A citizens’ group that independently investigates cases in which Japanese have disappeared under mysterious circumstances on Monday released a fresh list featuring the names of 44 people.
In doing so, the group stated that its investigation team “cannot completely rule out” the possibility that these individuals were abducted by North Korean agents.
With the group having unveiled its first list of names Jan. 10, the new roster brings the total number of “suspicious cases” to 84.
The group says its agenda is to draw public attention to cases in which people have disappeared under mysterious circumstances, and thus spark fresh investigations by Japanese authorities.
It said it is not looking to accuse North Korea of involvement in all these disappearances.
“Please be very careful not to conclude that, only based on this (list), they are all abductions,” said Kazuhiro Araki, who heads the citizens’ group.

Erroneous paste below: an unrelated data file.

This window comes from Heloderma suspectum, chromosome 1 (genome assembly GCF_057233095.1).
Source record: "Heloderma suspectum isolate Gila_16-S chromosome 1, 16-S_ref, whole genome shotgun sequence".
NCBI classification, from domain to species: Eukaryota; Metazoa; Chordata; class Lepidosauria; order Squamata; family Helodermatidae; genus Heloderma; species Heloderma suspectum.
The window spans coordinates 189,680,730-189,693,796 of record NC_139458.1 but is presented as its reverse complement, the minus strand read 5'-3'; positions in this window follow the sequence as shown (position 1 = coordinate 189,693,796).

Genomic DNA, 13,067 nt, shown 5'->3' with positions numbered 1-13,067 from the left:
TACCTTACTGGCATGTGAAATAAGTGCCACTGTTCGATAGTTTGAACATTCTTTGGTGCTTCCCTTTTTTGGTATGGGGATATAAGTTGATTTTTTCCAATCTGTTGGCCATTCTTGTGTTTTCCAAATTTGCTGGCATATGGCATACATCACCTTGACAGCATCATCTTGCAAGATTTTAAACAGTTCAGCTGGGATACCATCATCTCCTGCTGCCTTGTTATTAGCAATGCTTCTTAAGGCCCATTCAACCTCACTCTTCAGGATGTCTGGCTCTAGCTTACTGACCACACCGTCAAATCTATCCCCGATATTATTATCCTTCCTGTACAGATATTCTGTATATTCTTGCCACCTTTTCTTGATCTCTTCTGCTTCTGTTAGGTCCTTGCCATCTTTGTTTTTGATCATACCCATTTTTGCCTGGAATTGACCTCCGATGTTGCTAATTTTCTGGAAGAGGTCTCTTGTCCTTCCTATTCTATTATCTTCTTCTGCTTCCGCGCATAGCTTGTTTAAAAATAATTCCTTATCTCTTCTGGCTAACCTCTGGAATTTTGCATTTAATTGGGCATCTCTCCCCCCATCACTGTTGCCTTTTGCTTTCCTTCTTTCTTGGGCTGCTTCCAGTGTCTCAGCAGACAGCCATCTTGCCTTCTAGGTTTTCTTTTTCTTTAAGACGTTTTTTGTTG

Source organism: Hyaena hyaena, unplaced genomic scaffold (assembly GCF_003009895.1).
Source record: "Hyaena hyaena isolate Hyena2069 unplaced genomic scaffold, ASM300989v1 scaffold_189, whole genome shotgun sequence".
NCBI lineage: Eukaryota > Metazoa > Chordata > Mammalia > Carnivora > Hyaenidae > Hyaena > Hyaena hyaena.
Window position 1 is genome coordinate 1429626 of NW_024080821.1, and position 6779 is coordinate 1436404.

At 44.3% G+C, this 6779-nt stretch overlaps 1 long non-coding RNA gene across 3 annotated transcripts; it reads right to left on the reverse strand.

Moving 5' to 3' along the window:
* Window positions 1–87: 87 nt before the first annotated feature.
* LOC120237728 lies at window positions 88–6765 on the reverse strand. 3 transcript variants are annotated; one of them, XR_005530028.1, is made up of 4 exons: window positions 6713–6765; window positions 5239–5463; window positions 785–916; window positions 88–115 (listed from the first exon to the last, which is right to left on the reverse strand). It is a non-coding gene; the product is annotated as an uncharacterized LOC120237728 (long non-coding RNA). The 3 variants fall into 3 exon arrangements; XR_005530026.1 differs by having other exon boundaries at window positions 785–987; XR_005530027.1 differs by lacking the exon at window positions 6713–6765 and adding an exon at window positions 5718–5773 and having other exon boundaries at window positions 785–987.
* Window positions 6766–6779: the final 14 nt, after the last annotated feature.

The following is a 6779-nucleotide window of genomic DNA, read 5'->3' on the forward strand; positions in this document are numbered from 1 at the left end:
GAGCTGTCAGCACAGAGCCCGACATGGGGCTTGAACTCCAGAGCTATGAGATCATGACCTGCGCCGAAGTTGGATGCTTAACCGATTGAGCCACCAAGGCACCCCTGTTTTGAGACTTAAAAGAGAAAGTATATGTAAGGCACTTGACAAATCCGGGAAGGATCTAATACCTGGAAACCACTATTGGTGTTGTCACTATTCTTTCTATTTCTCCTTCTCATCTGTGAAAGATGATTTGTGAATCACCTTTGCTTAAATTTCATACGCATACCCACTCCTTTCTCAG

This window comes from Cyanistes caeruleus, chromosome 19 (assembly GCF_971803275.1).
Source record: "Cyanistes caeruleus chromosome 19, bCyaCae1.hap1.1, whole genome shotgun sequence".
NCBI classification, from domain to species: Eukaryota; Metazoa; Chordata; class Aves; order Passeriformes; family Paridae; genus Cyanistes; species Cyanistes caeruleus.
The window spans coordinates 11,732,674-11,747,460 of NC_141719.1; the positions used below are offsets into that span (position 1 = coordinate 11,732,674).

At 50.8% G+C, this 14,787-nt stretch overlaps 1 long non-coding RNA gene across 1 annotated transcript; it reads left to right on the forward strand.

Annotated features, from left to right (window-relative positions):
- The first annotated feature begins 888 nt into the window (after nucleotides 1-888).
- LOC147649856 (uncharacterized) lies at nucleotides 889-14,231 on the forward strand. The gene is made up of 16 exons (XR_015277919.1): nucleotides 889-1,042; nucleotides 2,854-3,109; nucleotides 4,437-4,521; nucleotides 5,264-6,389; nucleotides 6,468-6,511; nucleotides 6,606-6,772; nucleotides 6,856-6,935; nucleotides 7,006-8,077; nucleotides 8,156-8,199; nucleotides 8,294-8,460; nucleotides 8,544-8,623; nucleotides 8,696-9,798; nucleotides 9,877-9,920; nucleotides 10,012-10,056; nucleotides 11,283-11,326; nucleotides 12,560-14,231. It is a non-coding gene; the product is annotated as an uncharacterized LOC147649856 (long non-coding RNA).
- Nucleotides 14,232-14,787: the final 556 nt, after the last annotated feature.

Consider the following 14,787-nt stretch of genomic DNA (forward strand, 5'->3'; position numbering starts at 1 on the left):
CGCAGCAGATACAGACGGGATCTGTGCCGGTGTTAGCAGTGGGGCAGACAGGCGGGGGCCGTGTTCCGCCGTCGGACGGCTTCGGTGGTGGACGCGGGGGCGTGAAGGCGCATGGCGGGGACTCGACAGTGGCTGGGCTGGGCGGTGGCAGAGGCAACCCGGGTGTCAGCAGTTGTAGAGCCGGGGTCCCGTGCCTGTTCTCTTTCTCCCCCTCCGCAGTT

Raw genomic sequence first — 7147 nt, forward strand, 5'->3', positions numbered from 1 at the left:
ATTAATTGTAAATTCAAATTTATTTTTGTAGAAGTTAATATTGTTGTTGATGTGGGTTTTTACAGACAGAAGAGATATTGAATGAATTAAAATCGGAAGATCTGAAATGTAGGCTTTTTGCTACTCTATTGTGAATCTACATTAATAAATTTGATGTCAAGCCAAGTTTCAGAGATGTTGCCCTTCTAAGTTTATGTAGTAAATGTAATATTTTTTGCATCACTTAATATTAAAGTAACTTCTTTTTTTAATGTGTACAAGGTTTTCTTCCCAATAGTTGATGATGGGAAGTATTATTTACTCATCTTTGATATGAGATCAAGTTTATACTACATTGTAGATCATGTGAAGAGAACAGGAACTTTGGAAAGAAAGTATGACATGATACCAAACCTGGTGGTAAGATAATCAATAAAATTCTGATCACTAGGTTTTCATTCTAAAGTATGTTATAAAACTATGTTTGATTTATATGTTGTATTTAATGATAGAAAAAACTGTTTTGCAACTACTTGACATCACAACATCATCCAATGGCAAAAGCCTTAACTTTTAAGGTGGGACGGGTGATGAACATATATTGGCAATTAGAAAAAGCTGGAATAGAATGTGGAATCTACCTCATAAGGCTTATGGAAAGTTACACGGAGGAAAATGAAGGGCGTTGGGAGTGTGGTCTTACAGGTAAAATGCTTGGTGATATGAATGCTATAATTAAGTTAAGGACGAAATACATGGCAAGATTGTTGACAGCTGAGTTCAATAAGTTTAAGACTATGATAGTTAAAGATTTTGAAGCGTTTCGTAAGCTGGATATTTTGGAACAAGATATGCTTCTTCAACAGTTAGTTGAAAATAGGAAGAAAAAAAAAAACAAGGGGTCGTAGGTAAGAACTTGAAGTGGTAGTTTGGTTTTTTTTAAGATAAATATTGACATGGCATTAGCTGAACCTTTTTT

During a news conference in Tokyo, the group disclosed names, photos, addresses and other information relating to the 32 men and 12 women on the new list.
The investigation team was set up by the National Association for the Rescue of Japanese Kidnapped by North Korea, an influential group that supports the families of 15 individuals officially recognized by Tokyo as having been kidnapped by North Korean agents.
It is tasked with probing cases in which relatives suspect their missing kin may have been abducted by North Korea.
The oldest case on the new list is that of Seiko Inoue, who disappeared in 1962 after leaving for her school in Tokyo’s Kita Ward. She was 18 at the time. The most recent additions are two cases involving individuals who disappeared in 1997.
Sachiko Hatano, who disappeared along with her boyfriend while near the coast of Itoshima, Fukuoka Prefecture, in 1974 at age 18, appears on the list, as does Kenji Yamada, who went missing at age 30 while on his way to work in 1979.
Yamada’s car was later found near the coast of Takaoka in Toyama Prefecture.
Hajime Sonoda, 53, and his 43-year-old wife, Toshiko, remain unaccounted for after leaving their home in Soo, Kagoshima Prefecture in 1971.
Although the group has received information on 218 cases, it has disclosed the identities of only 84 people, in accordance with the wishes of the families involved.
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